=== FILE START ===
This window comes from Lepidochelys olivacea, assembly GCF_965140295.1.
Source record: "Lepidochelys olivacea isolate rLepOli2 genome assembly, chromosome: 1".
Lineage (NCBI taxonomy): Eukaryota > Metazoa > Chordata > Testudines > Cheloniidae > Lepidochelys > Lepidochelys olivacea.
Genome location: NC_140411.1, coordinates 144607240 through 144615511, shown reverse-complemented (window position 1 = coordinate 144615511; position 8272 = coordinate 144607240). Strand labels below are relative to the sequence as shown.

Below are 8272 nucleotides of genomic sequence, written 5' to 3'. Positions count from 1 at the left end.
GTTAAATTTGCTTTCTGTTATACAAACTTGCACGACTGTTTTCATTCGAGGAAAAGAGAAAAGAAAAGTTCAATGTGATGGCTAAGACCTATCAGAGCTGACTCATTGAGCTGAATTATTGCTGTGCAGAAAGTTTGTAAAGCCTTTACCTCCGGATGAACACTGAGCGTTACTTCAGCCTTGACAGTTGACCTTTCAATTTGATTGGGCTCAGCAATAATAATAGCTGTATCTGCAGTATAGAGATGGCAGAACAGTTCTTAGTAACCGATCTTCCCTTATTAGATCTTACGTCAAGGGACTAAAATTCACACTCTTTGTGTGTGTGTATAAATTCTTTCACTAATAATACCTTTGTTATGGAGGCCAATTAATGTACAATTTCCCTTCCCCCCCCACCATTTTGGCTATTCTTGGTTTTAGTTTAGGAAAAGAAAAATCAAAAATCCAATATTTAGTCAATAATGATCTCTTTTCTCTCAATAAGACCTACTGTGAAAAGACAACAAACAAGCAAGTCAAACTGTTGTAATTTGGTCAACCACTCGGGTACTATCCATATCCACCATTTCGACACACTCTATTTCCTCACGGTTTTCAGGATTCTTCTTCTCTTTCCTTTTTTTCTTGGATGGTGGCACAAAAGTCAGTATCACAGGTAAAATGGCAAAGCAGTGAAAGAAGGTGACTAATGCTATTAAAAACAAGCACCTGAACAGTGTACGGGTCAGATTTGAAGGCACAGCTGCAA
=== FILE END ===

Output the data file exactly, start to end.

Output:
This window comes from Lepidochelys olivacea, assembly GCF_965140295.1.
Source record: "Lepidochelys olivacea isolate rLepOli2 genome assembly, chromosome: 1".
Lineage (NCBI taxonomy): Eukaryota > Metazoa > Chordata > Testudines > Cheloniidae > Lepidochelys > Lepidochelys olivacea.
Genome location: NC_140411.1, coordinates 144607240 through 144615511, shown reverse-complemented (window position 1 = coordinate 144615511; position 8272 = coordinate 144607240). Strand labels below are relative to the sequence as shown.

Below are 8272 nucleotides of genomic sequence, written 5' to 3'. Positions count from 1 at the left end.
GTTAAATTTGCTTTCTGTTATACAAACTTGCACGACTGTTTTCATTCGAGGAAAAGAGAAAAGAAAAGTTCAATGTGATGGCTAAGACCTATCAGAGCTGACTCATTGAGCTGAATTATTGCTGTGCAGAAAGTTTGTAAAGCCTTTACCTCCGGATGAACACTGAGCGTTACTTCAGCCTTGACAGTTGACCTTTCAATTTGATTGGGCTCAGCAATAATAATAGCTGTATCTGCAGTATAGAGATGGCAGAACAGTTCTTAGTAACCGATCTTCCCTTATTAGATCTTACGTCAAGGGACTAAAATTCACACTCTTTGTGTGTGTGTATAAATTCTTTCACTAATAATACCTTTGTTATGGAGGCCAATTAATGTACAATTTCCCTTCCCCCCCCACCATTTTGGCTATTCTTGGTTTTAGTTTAGGAAAAGAAAAATCAAAAATCCAATATTTAGTCAATAATGATCTCTTTTCTCTCAATAAGACCTACTGTGAAAAGACAACAAACAAGCAAGTCAAACTGTTGTAATTTGGTCAACCACTCGGGTACTATCCATATCCACCATTTCGACACACTCTATTTCCTCACGGTTTTCAGGATTCTTCTTCTCTTTCCTTTTTTTCTTGGATGGTGGCACAAAAGTCAGTATCACAGGTAAAATGGCAAAGCAGTGAAAGAAGGTGACTAATGCTATTAAAAACAAGCACCTGAACAGTGTACGGGTCAGATTTGAAGGCACAGCTGCAA